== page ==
At risk of sounding like a grumpy old man, being an anime fan is easier when you’re young. You have more time, more freedom, and thanks to the internet the cost barrier has been practically eliminated. But when you add in things like a job, possibly a child, and general adult responsibilities, keeping that fandom alive gets harder. So how do you keep that passion while being a responsible adult? That was the subject of the panel The Aging Otaku, hosted by Doug and Gale of AnimeCons TV. Here’s some of the advice they had to offer:
- Remember why you became a fan in the first place. Everyone has their own first series that really got them interested in anime. The first one that they wanted to know everything about and really drew them in. If you’re feeling like your interest is waning, try to remember that, what it was that grabbed your interest.
- Stay informed about what’s happening and what’s popular. It’s easy to lose touch with what’s happening in anime, but just as easy to get back in touch. Looking at forums, listening to podcasts, checking retailer websites, all of these are simple ways to find out what’s coming out and what’s popular. And a note on what’s popular: don’t let the fans ruin a show for you.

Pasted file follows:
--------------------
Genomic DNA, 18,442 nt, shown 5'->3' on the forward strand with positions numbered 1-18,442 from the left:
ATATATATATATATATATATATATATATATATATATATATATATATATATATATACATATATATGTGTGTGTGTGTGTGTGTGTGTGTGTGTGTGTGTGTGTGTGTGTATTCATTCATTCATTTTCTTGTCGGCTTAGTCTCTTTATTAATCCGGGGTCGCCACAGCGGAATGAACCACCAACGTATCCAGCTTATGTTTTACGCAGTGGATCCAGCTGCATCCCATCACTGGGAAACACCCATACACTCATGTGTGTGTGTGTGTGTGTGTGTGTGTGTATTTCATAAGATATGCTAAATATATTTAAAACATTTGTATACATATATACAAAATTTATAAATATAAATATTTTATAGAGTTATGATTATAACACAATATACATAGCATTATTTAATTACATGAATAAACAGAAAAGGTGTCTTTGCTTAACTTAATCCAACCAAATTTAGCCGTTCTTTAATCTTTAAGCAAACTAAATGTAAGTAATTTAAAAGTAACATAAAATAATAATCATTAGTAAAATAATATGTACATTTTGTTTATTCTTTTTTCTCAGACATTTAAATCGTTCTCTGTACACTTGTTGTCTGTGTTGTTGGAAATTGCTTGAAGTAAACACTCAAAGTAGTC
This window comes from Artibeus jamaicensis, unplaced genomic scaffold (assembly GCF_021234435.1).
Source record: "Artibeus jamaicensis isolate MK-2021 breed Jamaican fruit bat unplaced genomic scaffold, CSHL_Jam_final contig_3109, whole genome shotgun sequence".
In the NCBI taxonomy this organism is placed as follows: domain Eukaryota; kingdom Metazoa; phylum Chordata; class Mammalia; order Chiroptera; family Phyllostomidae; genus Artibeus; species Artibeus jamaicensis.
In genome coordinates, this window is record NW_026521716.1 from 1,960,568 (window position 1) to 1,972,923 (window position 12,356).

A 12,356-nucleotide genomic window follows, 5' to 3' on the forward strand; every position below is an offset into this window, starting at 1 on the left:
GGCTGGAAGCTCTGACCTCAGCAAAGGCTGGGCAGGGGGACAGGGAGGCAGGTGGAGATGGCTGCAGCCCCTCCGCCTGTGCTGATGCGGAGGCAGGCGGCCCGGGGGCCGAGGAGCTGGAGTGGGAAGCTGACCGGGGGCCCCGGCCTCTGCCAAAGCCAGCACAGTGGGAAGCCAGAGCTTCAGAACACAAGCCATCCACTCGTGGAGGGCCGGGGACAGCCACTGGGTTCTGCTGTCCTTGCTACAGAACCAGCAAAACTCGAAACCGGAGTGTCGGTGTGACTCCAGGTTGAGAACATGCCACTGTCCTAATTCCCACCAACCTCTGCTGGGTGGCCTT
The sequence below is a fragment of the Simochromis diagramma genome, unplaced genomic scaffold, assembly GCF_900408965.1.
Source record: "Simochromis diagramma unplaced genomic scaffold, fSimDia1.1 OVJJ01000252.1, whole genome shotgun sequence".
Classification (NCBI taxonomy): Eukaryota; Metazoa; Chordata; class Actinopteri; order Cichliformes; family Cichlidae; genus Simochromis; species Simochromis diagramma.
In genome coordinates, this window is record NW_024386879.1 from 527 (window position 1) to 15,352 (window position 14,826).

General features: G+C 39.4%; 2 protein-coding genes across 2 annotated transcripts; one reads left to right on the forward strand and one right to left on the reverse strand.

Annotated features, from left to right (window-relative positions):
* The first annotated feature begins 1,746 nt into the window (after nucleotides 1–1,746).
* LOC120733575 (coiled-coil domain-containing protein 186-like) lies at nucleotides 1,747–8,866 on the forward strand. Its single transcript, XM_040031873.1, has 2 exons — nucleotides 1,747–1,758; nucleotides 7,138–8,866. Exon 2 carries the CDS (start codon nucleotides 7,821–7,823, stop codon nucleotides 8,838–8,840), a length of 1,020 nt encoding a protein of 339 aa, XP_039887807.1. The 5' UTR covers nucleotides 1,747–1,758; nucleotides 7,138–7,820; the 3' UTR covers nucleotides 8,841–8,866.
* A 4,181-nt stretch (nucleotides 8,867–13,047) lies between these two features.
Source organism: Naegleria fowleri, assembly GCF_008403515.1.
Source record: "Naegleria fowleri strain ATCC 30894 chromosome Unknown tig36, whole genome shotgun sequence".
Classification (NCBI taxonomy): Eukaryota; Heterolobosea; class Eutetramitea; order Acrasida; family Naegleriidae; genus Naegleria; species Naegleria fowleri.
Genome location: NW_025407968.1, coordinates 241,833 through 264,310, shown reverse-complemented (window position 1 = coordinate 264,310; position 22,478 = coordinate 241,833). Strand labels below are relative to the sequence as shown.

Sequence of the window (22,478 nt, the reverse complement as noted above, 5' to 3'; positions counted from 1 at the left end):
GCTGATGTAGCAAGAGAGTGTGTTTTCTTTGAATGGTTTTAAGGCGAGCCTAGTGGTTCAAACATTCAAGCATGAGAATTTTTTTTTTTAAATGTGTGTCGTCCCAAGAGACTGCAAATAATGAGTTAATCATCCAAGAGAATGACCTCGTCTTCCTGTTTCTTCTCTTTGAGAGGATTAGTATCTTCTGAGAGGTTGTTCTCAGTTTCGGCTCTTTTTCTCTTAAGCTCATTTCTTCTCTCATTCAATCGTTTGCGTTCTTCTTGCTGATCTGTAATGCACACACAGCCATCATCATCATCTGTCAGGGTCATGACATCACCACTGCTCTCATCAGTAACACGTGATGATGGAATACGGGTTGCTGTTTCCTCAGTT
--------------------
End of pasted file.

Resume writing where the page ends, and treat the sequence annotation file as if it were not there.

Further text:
- Find a way to share your passion. Join a local anime club. If there isn’t one, create one. Create your own panel to present at an anime convention. Or perhaps try staffing at a local anime convention. Warning: staffing at a local anime convention can be great fun but is seriously detrimental to your sleep schedule. A bonus to sharing your passion is it allows you to give back to the next generation of anime fans.
- Make use of your experience. If you’ve been watching anime or going to conventions for some time, then you have the advantage of knowing what you like. You know by reading descriptions what upcoming anime will be good and what will be a cavalcade of dreadfulness. You know from reading a panel description if it’s going to be something informative and thought provoking or just a bunch of people sitting in a room talking about how much everyone loves a certain series. Your experience makes you an efficient fan. Utilize that.
- Be pragmatic about sharing your passion with your adult colleagues, but don’t be afraid. Some people will never be open to anime and the fandom around it, but if you describe it, your interest, and your involvement in the community in a way that is both adult and relatable, you may be surprised just how accepting people can be. After all, everyone is a geek about something, be it anime, cars, sports, etc. What is going to a football game wearing a players jersey if not a form of cosplay?